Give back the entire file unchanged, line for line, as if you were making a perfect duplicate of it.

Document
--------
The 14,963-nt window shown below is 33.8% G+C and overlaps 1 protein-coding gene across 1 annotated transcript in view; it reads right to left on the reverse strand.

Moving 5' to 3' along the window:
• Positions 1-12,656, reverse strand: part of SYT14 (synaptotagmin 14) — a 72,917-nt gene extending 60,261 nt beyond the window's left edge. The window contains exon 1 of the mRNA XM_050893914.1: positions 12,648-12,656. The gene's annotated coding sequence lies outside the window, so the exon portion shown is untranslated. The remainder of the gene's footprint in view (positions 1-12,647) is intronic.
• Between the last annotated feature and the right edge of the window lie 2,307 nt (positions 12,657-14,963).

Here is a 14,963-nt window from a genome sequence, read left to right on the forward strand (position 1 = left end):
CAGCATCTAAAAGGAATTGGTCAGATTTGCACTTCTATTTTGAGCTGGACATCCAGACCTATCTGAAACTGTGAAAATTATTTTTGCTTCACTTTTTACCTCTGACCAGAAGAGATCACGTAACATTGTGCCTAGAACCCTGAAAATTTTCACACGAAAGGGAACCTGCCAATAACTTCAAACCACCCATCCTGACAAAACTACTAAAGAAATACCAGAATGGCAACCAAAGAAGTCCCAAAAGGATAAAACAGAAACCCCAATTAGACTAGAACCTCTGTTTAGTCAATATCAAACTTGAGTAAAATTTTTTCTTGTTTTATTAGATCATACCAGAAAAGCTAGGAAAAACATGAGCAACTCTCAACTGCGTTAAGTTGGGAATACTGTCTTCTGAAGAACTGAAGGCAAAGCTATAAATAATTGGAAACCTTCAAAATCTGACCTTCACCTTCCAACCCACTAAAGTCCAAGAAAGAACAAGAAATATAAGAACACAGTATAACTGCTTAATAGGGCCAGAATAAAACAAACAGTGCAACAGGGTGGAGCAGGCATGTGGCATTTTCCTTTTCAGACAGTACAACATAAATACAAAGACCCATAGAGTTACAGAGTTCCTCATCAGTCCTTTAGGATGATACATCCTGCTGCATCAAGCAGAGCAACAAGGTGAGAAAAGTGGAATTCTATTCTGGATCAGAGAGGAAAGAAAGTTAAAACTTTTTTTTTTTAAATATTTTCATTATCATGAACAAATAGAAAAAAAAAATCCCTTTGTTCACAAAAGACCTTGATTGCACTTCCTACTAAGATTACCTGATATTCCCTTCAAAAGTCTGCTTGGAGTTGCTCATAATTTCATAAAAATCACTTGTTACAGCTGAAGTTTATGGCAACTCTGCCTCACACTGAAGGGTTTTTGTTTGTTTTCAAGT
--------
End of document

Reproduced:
The 14,963-nt window shown below is 33.8% G+C and overlaps 1 protein-coding gene across 1 annotated transcript in view; it reads right to left on the reverse strand.

Moving 5' to 3' along the window:
• Positions 1-12,656, reverse strand: part of SYT14 (synaptotagmin 14) — a 72,917-nt gene extending 60,261 nt beyond the window's left edge. The window contains exon 1 of the mRNA XM_050893914.1: positions 12,648-12,656. The gene's annotated coding sequence lies outside the window, so the exon portion shown is untranslated. The remainder of the gene's footprint in view (positions 1-12,647) is intronic.
• Between the last annotated feature and the right edge of the window lie 2,307 nt (positions 12,657-14,963).

Here is a 14,963-nt window from a genome sequence, read left to right on the forward strand (position 1 = left end):
CAGCATCTAAAAGGAATTGGTCAGATTTGCACTTCTATTTTGAGCTGGACATCCAGACCTATCTGAAACTGTGAAAATTATTTTTGCTTCACTTTTTACCTCTGACCAGAAGAGATCACGTAACATTGTGCCTAGAACCCTGAAAATTTTCACACGAAAGGGAACCTGCCAATAACTTCAAACCACCCATCCTGACAAAACTACTAAAGAAATACCAGAATGGCAACCAAAGAAGTCCCAAAAGGATAAAACAGAAACCCCAATTAGACTAGAACCTCTGTTTAGTCAATATCAAACTTGAGTAAAATTTTTTCTTGTTTTATTAGATCATACCAGAAAAGCTAGGAAAAACATGAGCAACTCTCAACTGCGTTAAGTTGGGAATACTGTCTTCTGAAGAACTGAAGGCAAAGCTATAAATAATTGGAAACCTTCAAAATCTGACCTTCACCTTCCAACCCACTAAAGTCCAAGAAAGAACAAGAAATATAAGAACACAGTATAACTGCTTAATAGGGCCAGAATAAAACAAACAGTGCAACAGGGTGGAGCAGGCATGTGGCATTTTCCTTTTCAGACAGTACAACATAAATACAAAGACCCATAGAGTTACAGAGTTCCTCATCAGTCCTTTAGGATGATACATCCTGCTGCATCAAGCAGAGCAACAAGGTGAGAAAAGTGGAATTCTATTCTGGATCAGAGAGGAAAGAAAGTTAAAACTTTTTTTTTTTAAATATTTTCATTATCATGAACAAATAGAAAAAAAAAATCCCTTTGTTCACAAAAGACCTTGATTGCACTTCCTACTAAGATTACCTGATATTCCCTTCAAAAGTCTGCTTGGAGTTGCTCATAATTTCATAAAAATCACTTGTTACAGCTGAAGTTTATGGCAACTCTGCCTCACACTGAAGGGTTTTTGTTTGTTTTCAAGT